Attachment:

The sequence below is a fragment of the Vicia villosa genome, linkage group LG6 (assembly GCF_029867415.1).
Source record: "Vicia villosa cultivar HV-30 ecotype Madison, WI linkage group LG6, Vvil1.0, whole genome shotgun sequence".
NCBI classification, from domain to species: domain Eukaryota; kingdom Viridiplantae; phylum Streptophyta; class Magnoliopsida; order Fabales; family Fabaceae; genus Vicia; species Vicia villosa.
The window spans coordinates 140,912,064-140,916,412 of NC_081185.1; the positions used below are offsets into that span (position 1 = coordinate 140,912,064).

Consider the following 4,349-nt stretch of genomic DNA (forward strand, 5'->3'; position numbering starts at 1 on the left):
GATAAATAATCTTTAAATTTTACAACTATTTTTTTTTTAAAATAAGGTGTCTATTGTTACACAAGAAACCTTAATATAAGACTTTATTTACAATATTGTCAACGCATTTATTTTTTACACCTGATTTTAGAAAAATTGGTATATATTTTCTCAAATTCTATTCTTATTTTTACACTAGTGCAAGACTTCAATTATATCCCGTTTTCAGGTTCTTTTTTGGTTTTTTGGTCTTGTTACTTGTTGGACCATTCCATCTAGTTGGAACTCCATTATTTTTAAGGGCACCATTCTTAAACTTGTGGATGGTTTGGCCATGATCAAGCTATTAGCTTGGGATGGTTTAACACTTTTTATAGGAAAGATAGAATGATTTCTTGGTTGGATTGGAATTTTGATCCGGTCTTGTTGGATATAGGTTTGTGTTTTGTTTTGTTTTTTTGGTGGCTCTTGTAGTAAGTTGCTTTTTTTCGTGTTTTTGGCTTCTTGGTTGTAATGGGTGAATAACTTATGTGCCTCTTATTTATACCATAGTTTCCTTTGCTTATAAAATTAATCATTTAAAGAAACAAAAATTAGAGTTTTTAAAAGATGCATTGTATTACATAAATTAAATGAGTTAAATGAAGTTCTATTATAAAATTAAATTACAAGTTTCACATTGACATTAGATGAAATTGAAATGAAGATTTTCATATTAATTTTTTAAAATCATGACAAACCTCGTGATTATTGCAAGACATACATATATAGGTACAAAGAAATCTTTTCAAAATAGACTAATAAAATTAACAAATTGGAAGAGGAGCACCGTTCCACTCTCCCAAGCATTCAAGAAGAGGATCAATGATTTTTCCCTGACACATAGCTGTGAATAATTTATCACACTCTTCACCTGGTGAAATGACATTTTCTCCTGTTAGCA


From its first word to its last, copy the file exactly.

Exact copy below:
The sequence below is a fragment of the Vicia villosa genome, linkage group LG6 (assembly GCF_029867415.1).
Source record: "Vicia villosa cultivar HV-30 ecotype Madison, WI linkage group LG6, Vvil1.0, whole genome shotgun sequence".
NCBI classification, from domain to species: domain Eukaryota; kingdom Viridiplantae; phylum Streptophyta; class Magnoliopsida; order Fabales; family Fabaceae; genus Vicia; species Vicia villosa.
The window spans coordinates 140,912,064-140,916,412 of NC_081185.1; the positions used below are offsets into that span (position 1 = coordinate 140,912,064).

Consider the following 4,349-nt stretch of genomic DNA (forward strand, 5'->3'; position numbering starts at 1 on the left):
GATAAATAATCTTTAAATTTTACAACTATTTTTTTTTTAAAATAAGGTGTCTATTGTTACACAAGAAACCTTAATATAAGACTTTATTTACAATATTGTCAACGCATTTATTTTTTACACCTGATTTTAGAAAAATTGGTATATATTTTCTCAAATTCTATTCTTATTTTTACACTAGTGCAAGACTTCAATTATATCCCGTTTTCAGGTTCTTTTTTGGTTTTTTGGTCTTGTTACTTGTTGGACCATTCCATCTAGTTGGAACTCCATTATTTTTAAGGGCACCATTCTTAAACTTGTGGATGGTTTGGCCATGATCAAGCTATTAGCTTGGGATGGTTTAACACTTTTTATAGGAAAGATAGAATGATTTCTTGGTTGGATTGGAATTTTGATCCGGTCTTGTTGGATATAGGTTTGTGTTTTGTTTTGTTTTTTTGGTGGCTCTTGTAGTAAGTTGCTTTTTTTCGTGTTTTTGGCTTCTTGGTTGTAATGGGTGAATAACTTATGTGCCTCTTATTTATACCATAGTTTCCTTTGCTTATAAAATTAATCATTTAAAGAAACAAAAATTAGAGTTTTTAAAAGATGCATTGTATTACATAAATTAAATGAGTTAAATGAAGTTCTATTATAAAATTAAATTACAAGTTTCACATTGACATTAGATGAAATTGAAATGAAGATTTTCATATTAATTTTTTAAAATCATGACAAACCTCGTGATTATTGCAAGACATACATATATAGGTACAAAGAAATCTTTTCAAAATAGACTAATAAAATTAACAAATTGGAAGAGGAGCACCGTTCCACTCTCCCAAGCATTCAAGAAGAGGATCAATGATTTTTCCCTGACACATAGCTGTGAATAATTTATCACACTCTTCACCTGGTGAAATGACATTTTCTCCTGTTAGCA